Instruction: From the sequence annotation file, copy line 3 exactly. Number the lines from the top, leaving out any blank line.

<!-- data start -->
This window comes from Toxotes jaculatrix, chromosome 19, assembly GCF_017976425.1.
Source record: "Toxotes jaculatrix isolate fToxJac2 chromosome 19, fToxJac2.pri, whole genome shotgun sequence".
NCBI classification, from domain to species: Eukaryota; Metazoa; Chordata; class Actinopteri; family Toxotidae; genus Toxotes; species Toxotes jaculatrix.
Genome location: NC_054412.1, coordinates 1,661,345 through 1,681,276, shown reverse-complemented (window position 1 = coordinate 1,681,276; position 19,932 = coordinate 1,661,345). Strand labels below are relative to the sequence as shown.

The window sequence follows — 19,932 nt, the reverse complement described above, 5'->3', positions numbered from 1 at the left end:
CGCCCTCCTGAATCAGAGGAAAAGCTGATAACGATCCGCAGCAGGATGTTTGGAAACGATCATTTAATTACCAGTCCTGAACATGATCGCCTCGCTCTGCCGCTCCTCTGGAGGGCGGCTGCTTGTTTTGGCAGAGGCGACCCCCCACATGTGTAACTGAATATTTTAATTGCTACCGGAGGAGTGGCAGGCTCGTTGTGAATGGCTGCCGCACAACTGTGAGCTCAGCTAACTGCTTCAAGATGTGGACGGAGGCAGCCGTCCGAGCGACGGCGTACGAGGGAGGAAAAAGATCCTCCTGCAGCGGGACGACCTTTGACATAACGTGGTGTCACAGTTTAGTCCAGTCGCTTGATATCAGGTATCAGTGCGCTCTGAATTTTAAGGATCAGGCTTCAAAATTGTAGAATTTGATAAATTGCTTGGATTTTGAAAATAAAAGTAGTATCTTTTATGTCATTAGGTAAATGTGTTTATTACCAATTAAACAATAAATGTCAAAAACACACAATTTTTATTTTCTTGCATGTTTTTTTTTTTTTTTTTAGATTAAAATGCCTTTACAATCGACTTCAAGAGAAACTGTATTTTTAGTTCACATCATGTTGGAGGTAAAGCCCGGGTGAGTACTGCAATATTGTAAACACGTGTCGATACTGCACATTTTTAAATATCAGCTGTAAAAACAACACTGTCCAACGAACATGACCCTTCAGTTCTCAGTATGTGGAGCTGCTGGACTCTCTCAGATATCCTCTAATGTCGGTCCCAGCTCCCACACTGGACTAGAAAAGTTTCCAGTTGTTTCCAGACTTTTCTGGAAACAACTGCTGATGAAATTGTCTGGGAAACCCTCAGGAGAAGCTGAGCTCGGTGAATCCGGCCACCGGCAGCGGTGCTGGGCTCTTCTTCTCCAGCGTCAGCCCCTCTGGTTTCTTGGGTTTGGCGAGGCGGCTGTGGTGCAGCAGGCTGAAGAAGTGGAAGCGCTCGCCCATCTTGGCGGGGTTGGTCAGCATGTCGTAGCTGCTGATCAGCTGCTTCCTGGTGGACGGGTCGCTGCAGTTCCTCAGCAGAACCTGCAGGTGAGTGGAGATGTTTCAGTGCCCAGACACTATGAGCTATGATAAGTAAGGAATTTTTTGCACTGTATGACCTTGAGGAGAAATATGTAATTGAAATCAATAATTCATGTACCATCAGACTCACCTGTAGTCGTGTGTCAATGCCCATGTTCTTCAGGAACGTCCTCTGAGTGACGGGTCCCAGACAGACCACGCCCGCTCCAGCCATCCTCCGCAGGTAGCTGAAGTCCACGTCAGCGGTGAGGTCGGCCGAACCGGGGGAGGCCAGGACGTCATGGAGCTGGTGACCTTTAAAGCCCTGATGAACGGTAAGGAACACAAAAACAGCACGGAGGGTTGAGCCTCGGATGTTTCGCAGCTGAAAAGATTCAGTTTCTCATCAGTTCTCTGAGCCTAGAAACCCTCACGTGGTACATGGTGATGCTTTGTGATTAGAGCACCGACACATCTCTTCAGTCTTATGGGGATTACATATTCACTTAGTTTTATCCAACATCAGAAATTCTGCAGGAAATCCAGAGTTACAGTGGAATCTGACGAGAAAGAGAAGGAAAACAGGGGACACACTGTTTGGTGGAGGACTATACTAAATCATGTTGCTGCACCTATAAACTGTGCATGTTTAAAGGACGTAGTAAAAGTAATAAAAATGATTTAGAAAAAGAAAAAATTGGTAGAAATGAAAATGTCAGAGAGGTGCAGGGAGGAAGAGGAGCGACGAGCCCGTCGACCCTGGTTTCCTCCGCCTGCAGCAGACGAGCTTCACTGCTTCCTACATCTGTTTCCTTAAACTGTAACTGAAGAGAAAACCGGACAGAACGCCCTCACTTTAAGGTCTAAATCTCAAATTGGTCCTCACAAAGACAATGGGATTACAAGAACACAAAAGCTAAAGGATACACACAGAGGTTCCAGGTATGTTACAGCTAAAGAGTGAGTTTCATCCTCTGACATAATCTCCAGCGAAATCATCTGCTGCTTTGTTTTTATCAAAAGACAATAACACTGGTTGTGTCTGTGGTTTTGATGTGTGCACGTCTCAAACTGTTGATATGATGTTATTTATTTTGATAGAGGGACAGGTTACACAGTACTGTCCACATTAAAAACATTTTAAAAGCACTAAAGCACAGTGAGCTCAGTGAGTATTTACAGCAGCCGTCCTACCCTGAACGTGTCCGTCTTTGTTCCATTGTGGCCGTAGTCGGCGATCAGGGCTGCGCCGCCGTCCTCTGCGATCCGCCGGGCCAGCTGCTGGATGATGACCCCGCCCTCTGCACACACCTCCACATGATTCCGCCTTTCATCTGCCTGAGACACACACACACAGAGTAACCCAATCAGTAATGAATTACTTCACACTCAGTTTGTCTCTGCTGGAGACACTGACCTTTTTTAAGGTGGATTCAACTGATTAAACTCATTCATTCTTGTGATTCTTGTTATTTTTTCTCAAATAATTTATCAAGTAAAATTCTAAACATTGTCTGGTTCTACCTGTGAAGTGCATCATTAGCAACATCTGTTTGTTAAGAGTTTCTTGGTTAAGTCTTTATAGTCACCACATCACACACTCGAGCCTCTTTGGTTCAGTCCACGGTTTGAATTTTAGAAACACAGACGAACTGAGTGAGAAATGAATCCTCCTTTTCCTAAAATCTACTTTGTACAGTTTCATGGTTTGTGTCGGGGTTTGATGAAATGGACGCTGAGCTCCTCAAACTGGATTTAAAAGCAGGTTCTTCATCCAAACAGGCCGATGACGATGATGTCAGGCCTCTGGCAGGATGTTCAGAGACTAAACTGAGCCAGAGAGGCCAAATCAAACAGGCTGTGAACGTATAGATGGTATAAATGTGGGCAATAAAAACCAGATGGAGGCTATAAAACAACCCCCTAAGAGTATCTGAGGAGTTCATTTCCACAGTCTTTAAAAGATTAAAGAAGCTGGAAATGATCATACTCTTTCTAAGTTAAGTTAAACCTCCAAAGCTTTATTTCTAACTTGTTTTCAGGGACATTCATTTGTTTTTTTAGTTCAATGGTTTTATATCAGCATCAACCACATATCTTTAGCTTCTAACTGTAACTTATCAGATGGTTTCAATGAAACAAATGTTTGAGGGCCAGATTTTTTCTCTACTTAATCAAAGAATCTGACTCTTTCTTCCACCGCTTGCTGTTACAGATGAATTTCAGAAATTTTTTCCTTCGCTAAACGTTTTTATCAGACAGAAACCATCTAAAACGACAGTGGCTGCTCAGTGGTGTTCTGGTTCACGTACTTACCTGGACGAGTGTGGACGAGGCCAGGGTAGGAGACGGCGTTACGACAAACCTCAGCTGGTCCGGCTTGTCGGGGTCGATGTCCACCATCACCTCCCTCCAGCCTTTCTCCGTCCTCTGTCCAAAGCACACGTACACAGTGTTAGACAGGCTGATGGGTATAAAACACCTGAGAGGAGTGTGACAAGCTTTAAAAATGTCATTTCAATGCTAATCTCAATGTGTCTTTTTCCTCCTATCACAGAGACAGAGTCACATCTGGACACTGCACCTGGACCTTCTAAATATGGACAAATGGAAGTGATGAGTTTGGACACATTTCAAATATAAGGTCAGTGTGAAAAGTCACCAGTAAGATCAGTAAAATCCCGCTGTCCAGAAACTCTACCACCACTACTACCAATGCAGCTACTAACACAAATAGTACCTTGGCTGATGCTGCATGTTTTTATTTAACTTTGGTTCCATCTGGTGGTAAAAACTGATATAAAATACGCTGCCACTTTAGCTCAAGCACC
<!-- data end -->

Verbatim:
NCBI classification, from domain to species: Eukaryota; Metazoa; Chordata; class Actinopteri; family Toxotidae; genus Toxotes; species Toxotes jaculatrix.